Showing posts from January, 2016

A Way of Life

When people say Southerners before the Civil War it automatically brings to mind Tara and Scarlett O'Hara, sweeping lawns and massive garden parties. 

The truth of the matter is that the majority of southerners were simple farmers or merchants. In researching A Twist of Tobacco I visited a wonderful working farm museum near Dover Tennessee.

Homeplace 1850's Working Farm  was absolutely fascinating and gave me much background for the daily life of my ancestors before the war began. 

 Typical Two Pen House with detached kitchen at rear

Parlor with bed and trundle for visiting company. I am standing in the front door of the Pen and you can see straight into the kitchen.

Smokey the house cat.

Making tomato sauce in the hot kitchen.

Stairs to the loft and upstairs bedrooms

Loft room
As you can see, these people lived a life far different from what is often portrayed in movies and TV shows.

Butternut Grey

"Baby Henry was asleep in a basket on the porch while Carol sewed yellow trim on her son’s Butternut coats. Lizzie had painstakingly cut out the patterns for the uniform jackets and pants. And during the quiet afternoons, when the men were in the field and the children were in school or taking a nap, Carol had been sewing the uniforms for Watt and Ed. She said a silent prayer for all of the boys already gone to war."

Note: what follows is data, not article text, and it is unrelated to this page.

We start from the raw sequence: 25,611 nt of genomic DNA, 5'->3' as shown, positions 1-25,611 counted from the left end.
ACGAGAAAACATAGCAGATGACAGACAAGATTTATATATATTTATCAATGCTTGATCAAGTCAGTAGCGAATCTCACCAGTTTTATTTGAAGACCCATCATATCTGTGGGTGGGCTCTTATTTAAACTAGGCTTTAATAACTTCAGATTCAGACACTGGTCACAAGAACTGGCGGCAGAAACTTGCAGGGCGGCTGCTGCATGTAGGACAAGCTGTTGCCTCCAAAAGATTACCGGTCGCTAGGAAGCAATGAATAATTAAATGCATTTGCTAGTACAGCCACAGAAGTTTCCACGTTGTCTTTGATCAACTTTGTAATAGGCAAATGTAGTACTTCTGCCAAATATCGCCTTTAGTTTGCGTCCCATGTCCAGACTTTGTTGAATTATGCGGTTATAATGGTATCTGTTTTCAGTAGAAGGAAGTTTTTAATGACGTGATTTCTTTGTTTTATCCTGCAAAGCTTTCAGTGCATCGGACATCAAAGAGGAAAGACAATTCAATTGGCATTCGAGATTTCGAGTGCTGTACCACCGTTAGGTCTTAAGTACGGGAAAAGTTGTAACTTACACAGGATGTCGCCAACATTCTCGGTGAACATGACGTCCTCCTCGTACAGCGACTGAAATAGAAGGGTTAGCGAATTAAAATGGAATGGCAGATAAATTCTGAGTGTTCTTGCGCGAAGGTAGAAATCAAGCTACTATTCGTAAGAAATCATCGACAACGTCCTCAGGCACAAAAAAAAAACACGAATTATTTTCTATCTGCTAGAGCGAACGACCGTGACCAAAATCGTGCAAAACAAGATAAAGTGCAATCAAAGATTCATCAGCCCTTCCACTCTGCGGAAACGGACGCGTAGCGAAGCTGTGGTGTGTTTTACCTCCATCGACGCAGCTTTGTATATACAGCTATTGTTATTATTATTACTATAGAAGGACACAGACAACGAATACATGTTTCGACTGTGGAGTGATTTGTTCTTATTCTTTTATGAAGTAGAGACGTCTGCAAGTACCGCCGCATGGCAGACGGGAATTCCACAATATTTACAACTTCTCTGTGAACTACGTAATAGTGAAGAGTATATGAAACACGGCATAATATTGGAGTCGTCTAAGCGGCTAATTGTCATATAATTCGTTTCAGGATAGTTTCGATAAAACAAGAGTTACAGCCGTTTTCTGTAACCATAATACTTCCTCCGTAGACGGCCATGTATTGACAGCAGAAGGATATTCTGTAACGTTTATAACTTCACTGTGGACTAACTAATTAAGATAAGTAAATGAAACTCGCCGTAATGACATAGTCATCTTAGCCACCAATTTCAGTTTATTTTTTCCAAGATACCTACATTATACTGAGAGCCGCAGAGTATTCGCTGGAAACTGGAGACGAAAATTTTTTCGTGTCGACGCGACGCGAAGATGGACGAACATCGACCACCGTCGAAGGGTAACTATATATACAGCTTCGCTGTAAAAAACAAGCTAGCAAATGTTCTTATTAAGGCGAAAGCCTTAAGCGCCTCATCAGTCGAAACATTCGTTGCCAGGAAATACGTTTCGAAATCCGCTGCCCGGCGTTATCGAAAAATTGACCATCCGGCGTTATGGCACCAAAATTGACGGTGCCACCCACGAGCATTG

from A Twist of Tobacco
I have found so many tiny little tidbits of information in my research over the years.  It's these actual bits that give my story life and authenticity. 

A page from Watt's actual Confederate Pension Application.

A trip back in time

In September of 2001 I took my first genealogy research trip to Tennessee. Two distant Ownby cousins and I planned to spend at least 10 days touring the area and researching in courthouses.   And we did.  
We met up with other distant cousins and spent time in the towns and ate way too much country cooking. We based ourselves in Murfreesboro, Cannon County. We were actually researching several families but that's another story for another book. 
Along the way we were directed to property that belonged to Eli Craig Ownby and some that is still in family hands.

Tobacco drying shed on land still in possession by an Ownby descendant. 

The creek featured in A Twist of Tobacco

Of course yours truly (on the right) had to wade in the creek like a little girl.  After all Queen was my great Aunt.

View from the road where Eli and the children lived after the war.
I'm afraid this chapter of my research story doesn't have a happy ending. 
Did I mention it was early September, 2001?
On the morn…

Recognizing and Honoring Confederate Veterans

The United Daughters of the Confederacy To honor the memory of those who served and those who fell in the service of the Confederate States.
To protect, preserve and mark the places made historic by Confederate valor.
To collect and preserve the material for a truthful history of the War Between the States.
To record the part taken by Southern women in patient endurance of hardship and patriotic devotion during the struggle and in untiring efforts after the War during the reconstruction of the South.
To fulfill the sacred duty of benevolence toward the survivors and toward those dependent upon them.
To assist descendants of worthy Confederates in securing proper education.
To cherish the ties of friendship among the members of the Organization
I am proud to have six family members so honored. 
First and foremost is my great grandfather Watterson Knox Polk Ownby